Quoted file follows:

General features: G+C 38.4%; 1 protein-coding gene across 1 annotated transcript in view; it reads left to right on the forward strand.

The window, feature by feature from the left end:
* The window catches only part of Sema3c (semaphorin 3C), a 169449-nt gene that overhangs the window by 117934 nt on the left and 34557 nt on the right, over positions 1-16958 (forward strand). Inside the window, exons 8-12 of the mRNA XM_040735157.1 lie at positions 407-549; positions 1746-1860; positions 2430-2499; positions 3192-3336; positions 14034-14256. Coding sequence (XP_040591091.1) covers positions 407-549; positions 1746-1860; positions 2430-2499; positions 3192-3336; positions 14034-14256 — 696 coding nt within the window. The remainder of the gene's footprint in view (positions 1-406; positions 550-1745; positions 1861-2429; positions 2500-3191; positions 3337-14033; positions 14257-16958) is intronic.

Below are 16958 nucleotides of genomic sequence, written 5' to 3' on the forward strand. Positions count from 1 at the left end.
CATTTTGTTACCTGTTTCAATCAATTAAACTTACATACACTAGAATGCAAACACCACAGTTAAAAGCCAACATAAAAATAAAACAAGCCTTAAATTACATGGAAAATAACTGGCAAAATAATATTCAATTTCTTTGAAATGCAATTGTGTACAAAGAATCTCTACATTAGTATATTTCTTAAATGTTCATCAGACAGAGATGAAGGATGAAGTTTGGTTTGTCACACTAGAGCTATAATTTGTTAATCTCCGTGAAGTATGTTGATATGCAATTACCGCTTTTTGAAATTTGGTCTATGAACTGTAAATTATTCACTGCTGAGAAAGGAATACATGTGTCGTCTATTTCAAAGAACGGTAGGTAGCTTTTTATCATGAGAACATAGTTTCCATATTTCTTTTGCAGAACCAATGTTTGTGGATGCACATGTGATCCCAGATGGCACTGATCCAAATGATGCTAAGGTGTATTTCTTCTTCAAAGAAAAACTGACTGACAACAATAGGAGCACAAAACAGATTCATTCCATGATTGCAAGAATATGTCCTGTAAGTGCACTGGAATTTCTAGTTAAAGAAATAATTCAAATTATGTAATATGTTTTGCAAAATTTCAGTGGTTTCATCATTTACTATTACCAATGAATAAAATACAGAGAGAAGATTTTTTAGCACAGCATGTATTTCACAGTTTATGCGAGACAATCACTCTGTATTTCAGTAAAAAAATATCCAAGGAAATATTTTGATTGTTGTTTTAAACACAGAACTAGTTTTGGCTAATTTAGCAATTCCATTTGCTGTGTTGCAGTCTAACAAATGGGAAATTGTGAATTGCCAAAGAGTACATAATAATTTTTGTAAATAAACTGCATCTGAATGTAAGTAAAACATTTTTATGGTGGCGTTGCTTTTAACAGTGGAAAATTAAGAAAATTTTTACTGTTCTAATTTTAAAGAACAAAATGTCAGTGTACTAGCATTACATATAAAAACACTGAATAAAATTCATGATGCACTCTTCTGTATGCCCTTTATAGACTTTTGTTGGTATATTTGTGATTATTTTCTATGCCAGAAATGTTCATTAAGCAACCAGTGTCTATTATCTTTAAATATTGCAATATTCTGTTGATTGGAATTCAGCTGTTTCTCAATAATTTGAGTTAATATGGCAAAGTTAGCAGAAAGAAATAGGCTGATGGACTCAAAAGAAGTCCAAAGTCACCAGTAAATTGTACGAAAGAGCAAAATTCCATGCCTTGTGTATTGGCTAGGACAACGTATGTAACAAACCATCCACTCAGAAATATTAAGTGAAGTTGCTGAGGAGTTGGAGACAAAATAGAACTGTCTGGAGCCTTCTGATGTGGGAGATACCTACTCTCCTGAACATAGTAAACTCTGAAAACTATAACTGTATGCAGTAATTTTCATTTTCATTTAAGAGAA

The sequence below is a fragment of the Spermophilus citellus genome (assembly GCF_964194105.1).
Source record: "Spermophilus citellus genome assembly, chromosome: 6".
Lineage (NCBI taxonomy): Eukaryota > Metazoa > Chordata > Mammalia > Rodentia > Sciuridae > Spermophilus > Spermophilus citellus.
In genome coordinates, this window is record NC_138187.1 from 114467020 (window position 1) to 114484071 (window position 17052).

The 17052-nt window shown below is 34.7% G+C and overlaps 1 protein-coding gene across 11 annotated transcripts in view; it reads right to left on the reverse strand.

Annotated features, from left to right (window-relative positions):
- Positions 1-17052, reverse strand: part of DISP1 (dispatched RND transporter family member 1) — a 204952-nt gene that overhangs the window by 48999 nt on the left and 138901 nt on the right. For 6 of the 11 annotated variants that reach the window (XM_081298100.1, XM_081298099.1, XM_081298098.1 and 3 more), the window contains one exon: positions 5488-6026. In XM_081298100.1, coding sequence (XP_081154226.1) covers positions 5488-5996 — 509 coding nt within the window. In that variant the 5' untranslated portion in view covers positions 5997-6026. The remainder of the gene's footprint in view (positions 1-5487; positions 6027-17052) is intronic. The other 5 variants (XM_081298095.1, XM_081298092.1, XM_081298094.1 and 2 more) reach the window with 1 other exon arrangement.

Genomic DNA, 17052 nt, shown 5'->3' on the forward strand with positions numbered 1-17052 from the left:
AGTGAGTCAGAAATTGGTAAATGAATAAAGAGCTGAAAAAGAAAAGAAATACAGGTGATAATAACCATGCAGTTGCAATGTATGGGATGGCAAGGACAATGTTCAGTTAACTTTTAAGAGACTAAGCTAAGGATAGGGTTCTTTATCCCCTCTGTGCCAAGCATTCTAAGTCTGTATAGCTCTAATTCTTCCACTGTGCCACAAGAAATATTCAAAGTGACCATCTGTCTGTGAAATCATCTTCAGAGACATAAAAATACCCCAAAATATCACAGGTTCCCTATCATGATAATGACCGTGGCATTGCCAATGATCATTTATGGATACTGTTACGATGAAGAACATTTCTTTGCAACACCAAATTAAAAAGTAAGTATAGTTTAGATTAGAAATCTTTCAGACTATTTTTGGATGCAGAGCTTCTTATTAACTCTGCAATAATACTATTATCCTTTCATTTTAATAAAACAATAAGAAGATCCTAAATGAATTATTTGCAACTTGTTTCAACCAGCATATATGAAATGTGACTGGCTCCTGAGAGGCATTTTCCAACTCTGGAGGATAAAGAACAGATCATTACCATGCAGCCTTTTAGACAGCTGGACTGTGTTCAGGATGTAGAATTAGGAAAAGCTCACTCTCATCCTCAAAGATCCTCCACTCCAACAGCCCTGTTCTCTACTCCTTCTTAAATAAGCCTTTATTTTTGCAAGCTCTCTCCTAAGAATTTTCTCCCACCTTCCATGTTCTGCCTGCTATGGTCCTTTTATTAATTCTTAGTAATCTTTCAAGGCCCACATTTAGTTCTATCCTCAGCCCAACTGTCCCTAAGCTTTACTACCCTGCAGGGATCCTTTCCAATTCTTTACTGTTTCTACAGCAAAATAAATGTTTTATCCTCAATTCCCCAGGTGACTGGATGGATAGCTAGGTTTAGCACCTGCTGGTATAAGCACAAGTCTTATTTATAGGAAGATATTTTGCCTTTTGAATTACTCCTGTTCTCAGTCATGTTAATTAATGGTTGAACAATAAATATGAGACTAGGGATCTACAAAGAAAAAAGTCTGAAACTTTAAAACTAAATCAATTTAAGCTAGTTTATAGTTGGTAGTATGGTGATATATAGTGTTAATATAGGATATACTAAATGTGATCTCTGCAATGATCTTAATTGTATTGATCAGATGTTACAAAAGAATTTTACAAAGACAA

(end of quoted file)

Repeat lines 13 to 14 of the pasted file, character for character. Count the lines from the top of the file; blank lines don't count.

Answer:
Genomic DNA, 17052 nt, shown 5'->3' on the forward strand with positions numbered 1-17052 from the left:
AGTGAGTCAGAAATTGGTAAATGAATAAAGAGCTGAAAAAGAAAAGAAATACAGGTGATAATAACCATGCAGTTGCAATGTATGGGATGGCAAGGACAATGTTCAGTTAACTTTTAAGAGACTAAGCTAAGGATAGGGTTCTTTATCCCCTCTGTGCCAAGCATTCTAAGTCTGTATAGCTCTAATTCTTCCACTGTGCCACAAGAAATATTCAAAGTGACCATCTGTCTGTGAAATCATCTTCAGAGACATAAAAATACCCCAAAATATCACAGGTTCCCTATCATGATAATGACCGTGGCATTGCCAATGATCATTTATGGATACTGTTACGATGAAGAACATTTCTTTGCAACACCAAATTAAAAAGTAAGTATAGTTTAGATTAGAAATCTTTCAGACTATTTTTGGATGCAGAGCTTCTTATTAACTCTGCAATAATACTATTATCCTTTCATTTTAATAAAACAATAAGAAGATCCTAAATGAATTATTTGCAACTTGTTTCAACCAGCATATATGAAATGTGACTGGCTCCTGAGAGGCATTTTCCAACTCTGGAGGATAAAGAACAGATCATTACCATGCAGCCTTTTAGACAGCTGGACTGTGTTCAGGATGTAGAATTAGGAAAAGCTCACTCTCATCCTCAAAGATCCTCCACTCCAACAGCCCTGTTCTCTACTCCTTCTTAAATAAGCCTTTATTTTTGCAAGCTCTCTCCTAAGAATTTTCTCCCACCTTCCATGTTCTGCCTGCTATGGTCCTTTTATTAATTCTTAGTAATCTTTCAAGGCCCACATTTAGTTCTATCCTCAGCCCAACTGTCCCTAAGCTTTACTACCCTGCAGGGATCCTTTCCAATTCTTTACTGTTTCTACAGCAAAATAAATGTTTTATCCTCAATTCCCCAGGTGACTGGATGGATAGCTAGGTTTAGCACCTGCTGGTATAAGCACAAGTCTTATTTATAGGAAGATATTTTGCCTTTTGAATTACTCCTGTTCTCAGTCATGTTAATTAATGGTTGAACAATAAATATGAGACTAGGGATCTACAAAGAAAAAAGTCTGAAACTTTAAAACTAAATCAATTTAAGCTAGTTTATAGTTGGTAGTATGGTGATATATAGTGTTAATATAGGATATACTAAATGTGATCTCTGCAATGATCTTAATTGTATTGATCAGATGTTACAAAAGAATTTTACAAAGACAA